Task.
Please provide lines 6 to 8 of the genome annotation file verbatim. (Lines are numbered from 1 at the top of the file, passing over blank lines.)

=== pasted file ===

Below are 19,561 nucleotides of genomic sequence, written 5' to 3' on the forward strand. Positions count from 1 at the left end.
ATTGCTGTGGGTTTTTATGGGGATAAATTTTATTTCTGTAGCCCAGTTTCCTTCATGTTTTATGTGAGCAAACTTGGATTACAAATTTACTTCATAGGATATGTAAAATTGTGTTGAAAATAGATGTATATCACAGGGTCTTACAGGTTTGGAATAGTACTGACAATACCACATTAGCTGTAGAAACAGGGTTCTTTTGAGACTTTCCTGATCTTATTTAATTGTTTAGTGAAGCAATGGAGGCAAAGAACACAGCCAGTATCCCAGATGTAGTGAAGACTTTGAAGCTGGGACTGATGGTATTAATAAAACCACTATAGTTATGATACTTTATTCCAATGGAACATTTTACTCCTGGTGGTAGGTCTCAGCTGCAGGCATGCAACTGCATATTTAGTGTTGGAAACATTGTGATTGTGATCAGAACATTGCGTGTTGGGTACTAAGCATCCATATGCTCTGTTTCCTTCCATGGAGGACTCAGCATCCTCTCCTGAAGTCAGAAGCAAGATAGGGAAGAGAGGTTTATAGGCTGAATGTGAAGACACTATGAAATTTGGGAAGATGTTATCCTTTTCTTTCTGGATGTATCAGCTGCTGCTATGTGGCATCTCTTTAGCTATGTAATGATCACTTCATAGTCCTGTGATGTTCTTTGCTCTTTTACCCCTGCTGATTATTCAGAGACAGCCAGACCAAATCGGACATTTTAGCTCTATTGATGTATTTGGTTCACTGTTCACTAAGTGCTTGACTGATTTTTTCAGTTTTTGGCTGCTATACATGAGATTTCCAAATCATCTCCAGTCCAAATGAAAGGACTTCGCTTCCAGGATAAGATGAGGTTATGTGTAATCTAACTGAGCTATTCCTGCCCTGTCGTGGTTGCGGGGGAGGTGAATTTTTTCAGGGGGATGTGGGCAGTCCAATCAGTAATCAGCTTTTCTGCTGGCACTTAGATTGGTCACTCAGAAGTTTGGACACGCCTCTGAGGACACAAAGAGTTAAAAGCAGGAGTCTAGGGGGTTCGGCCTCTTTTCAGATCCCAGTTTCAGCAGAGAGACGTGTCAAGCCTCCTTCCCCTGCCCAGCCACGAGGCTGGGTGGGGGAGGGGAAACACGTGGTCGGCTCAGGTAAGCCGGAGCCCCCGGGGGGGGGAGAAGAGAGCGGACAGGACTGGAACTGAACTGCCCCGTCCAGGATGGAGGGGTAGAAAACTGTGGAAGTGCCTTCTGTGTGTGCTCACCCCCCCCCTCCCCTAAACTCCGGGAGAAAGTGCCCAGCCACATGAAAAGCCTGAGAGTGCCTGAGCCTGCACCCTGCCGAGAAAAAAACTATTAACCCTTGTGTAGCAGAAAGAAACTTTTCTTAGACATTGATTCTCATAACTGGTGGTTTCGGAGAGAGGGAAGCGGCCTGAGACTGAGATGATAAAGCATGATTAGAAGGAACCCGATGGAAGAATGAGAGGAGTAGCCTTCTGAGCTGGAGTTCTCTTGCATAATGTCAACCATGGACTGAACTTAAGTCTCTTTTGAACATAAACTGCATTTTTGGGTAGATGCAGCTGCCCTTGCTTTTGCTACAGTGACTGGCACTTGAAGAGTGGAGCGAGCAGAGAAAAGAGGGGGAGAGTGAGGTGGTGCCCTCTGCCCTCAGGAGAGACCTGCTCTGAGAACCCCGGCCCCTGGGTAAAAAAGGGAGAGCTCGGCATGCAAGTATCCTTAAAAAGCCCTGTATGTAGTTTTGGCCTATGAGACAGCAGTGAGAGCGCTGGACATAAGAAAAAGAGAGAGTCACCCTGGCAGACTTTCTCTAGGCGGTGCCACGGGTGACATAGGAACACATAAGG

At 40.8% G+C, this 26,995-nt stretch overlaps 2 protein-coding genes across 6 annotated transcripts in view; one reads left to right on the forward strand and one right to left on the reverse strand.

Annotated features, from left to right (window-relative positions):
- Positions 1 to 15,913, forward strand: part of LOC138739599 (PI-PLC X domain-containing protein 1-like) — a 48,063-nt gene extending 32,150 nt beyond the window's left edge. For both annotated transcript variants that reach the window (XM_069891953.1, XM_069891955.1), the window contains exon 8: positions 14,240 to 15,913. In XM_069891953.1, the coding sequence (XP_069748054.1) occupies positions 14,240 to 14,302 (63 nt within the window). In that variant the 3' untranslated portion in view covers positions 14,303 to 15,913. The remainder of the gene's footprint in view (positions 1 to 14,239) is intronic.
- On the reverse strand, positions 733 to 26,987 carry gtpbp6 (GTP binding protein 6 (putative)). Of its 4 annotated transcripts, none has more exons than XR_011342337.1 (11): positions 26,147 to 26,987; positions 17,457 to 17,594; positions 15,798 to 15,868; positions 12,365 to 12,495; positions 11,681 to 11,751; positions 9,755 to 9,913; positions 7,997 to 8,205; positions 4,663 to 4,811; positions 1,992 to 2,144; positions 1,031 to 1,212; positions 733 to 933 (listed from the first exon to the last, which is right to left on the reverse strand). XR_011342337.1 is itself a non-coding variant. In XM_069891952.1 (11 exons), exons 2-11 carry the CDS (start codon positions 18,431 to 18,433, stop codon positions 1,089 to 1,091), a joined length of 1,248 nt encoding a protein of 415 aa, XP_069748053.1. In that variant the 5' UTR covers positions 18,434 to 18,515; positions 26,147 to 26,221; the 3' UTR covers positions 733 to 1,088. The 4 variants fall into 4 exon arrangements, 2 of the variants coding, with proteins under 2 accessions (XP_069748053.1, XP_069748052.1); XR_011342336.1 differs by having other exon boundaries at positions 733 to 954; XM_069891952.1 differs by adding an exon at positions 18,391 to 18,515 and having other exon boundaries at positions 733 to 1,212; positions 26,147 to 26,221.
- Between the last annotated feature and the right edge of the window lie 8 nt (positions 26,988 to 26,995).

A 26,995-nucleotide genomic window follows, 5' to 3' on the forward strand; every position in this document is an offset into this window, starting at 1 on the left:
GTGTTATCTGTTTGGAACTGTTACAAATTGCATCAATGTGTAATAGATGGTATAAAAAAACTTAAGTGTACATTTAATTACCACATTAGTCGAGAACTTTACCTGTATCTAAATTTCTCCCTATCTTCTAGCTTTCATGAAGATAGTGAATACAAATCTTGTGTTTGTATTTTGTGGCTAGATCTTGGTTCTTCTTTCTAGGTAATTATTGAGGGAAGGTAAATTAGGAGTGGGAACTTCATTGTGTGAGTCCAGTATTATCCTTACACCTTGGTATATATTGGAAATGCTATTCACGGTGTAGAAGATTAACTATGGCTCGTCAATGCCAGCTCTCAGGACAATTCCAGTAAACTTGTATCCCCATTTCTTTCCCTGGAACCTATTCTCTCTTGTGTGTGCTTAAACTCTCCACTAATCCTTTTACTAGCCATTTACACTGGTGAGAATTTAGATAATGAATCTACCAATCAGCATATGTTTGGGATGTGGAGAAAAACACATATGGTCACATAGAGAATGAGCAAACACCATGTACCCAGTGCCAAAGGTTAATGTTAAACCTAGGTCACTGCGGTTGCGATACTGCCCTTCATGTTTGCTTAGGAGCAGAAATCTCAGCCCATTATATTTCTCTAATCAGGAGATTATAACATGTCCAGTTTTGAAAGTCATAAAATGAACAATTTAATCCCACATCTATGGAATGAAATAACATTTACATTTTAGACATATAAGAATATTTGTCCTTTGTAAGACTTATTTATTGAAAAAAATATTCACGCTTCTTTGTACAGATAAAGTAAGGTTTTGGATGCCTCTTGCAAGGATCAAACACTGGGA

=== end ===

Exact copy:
- On the reverse strand, positions 733 to 26,987 carry gtpbp6 (GTP binding protein 6 (putative)). Of its 4 annotated transcripts, none has more exons than XR_011342337.1 (11): positions 26,147 to 26,987; positions 17,457 to 17,594; positions 15,798 to 15,868; positions 12,365 to 12,495; positions 11,681 to 11,751; positions 9,755 to 9,913; positions 7,997 to 8,205; positions 4,663 to 4,811; positions 1,992 to 2,144; positions 1,031 to 1,212; positions 733 to 933 (listed from the first exon to the last, which is right to left on the reverse strand). XR_011342337.1 is itself a non-coding variant. In XM_069891952.1 (11 exons), exons 2-11 carry the CDS (start codon positions 18,431 to 18,433, stop codon positions 1,089 to 1,091), a joined length of 1,248 nt encoding a protein of 415 aa, XP_069748053.1. In that variant the 5' UTR covers positions 18,434 to 18,515; positions 26,147 to 26,221; the 3' UTR covers positions 733 to 1,088. The 4 variants fall into 4 exon arrangements, 2 of the variants coding, with proteins under 2 accessions (XP_069748053.1, XP_069748052.1); XR_011342336.1 differs by having other exon boundaries at positions 733 to 954; XM_069891952.1 differs by adding an exon at positions 18,391 to 18,515 and having other exon boundaries at positions 733 to 1,212; positions 26,147 to 26,221.
- Between the last annotated feature and the right edge of the window lie 8 nt (positions 26,988 to 26,995).

A 26,995-nucleotide genomic window follows, 5' to 3' on the forward strand; every position in this document is an offset into this window, starting at 1 on the left: